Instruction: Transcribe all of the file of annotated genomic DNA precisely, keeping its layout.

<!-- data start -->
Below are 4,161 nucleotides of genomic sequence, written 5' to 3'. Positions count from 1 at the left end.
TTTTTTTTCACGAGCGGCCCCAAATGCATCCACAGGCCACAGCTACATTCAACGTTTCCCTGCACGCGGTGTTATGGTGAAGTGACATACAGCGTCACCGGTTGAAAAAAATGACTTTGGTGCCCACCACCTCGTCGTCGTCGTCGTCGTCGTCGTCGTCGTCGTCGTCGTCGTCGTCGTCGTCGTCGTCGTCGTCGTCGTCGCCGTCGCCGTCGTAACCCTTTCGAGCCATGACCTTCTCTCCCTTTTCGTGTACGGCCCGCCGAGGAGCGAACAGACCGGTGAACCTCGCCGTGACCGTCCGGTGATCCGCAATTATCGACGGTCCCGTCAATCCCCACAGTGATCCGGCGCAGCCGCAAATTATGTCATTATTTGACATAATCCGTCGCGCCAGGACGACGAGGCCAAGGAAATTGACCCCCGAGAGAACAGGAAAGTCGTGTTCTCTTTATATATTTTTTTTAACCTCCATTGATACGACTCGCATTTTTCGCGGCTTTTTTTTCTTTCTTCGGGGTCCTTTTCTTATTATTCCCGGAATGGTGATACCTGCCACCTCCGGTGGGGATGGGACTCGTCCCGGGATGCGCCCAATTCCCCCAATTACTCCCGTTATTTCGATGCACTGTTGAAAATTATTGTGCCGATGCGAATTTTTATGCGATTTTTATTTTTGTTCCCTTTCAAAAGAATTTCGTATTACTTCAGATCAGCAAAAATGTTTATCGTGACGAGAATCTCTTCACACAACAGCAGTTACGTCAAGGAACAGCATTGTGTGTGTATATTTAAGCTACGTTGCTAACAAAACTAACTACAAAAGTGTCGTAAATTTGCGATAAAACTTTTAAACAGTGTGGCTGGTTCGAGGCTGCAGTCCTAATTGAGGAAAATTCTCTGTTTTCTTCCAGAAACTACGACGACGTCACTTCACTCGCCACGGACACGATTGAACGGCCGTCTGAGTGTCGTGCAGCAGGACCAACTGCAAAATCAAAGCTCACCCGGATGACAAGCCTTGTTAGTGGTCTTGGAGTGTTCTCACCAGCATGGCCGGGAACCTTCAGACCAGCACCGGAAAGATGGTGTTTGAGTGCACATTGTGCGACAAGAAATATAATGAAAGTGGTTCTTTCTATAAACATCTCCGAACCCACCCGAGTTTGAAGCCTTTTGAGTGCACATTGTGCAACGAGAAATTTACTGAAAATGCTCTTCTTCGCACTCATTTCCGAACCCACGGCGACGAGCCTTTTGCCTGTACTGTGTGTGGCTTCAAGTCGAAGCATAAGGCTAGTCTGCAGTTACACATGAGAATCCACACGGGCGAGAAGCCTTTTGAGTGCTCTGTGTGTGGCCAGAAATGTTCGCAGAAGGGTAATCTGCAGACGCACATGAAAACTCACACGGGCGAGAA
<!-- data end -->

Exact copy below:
Below are 4,161 nucleotides of genomic sequence, written 5' to 3'. Positions count from 1 at the left end.
TTTTTTTTCACGAGCGGCCCCAAATGCATCCACAGGCCACAGCTACATTCAACGTTTCCCTGCACGCGGTGTTATGGTGAAGTGACATACAGCGTCACCGGTTGAAAAAAATGACTTTGGTGCCCACCACCTCGTCGTCGTCGTCGTCGTCGTCGTCGTCGTCGTCGTCGTCGTCGTCGTCGTCGTCGTCGTCGTCGTCGTCGCCGTCGCCGTCGTAACCCTTTCGAGCCATGACCTTCTCTCCCTTTTCGTGTACGGCCCGCCGAGGAGCGAACAGACCGGTGAACCTCGCCGTGACCGTCCGGTGATCCGCAATTATCGACGGTCCCGTCAATCCCCACAGTGATCCGGCGCAGCCGCAAATTATGTCATTATTTGACATAATCCGTCGCGCCAGGACGACGAGGCCAAGGAAATTGACCCCCGAGAGAACAGGAAAGTCGTGTTCTCTTTATATATTTTTTTTAACCTCCATTGATACGACTCGCATTTTTCGCGGCTTTTTTTTCTTTCTTCGGGGTCCTTTTCTTATTATTCCCGGAATGGTGATACCTGCCACCTCCGGTGGGGATGGGACTCGTCCCGGGATGCGCCCAATTCCCCCAATTACTCCCGTTATTTCGATGCACTGTTGAAAATTATTGTGCCGATGCGAATTTTTATGCGATTTTTATTTTTGTTCCCTTTCAAAAGAATTTCGTATTACTTCAGATCAGCAAAAATGTTTATCGTGACGAGAATCTCTTCACACAACAGCAGTTACGTCAAGGAACAGCATTGTGTGTGTATATTTAAGCTACGTTGCTAACAAAACTAACTACAAAAGTGTCGTAAATTTGCGATAAAACTTTTAAACAGTGTGGCTGGTTCGAGGCTGCAGTCCTAATTGAGGAAAATTCTCTGTTTTCTTCCAGAAACTACGACGACGTCACTTCACTCGCCACGGACACGATTGAACGGCCGTCTGAGTGTCGTGCAGCAGGACCAACTGCAAAATCAAAGCTCACCCGGATGACAAGCCTTGTTAGTGGTCTTGGAGTGTTCTCACCAGCATGGCCGGGAACCTTCAGACCAGCACCGGAAAGATGGTGTTTGAGTGCACATTGTGCGACAAGAAATATAATGAAAGTGGTTCTTTCTATAAACATCTCCGAACCCACCCGAGTTTGAAGCCTTTTGAGTGCACATTGTGCAACGAGAAATTTACTGAAAATGCTCTTCTTCGCACTCATTTCCGAACCCACGGCGACGAGCCTTTTGCCTGTACTGTGTGTGGCTTCAAGTCGAAGCATAAGGCTAGTCTGCAGTTACACATGAGAATCCACACGGGCGAGAAGCCTTTTGAGTGCTCTGTGTGTGGCCAGAAATGTTCGCAGAAGGGTAATCTGCAGACGCACATGAAAACTCACACGGGCGAGAA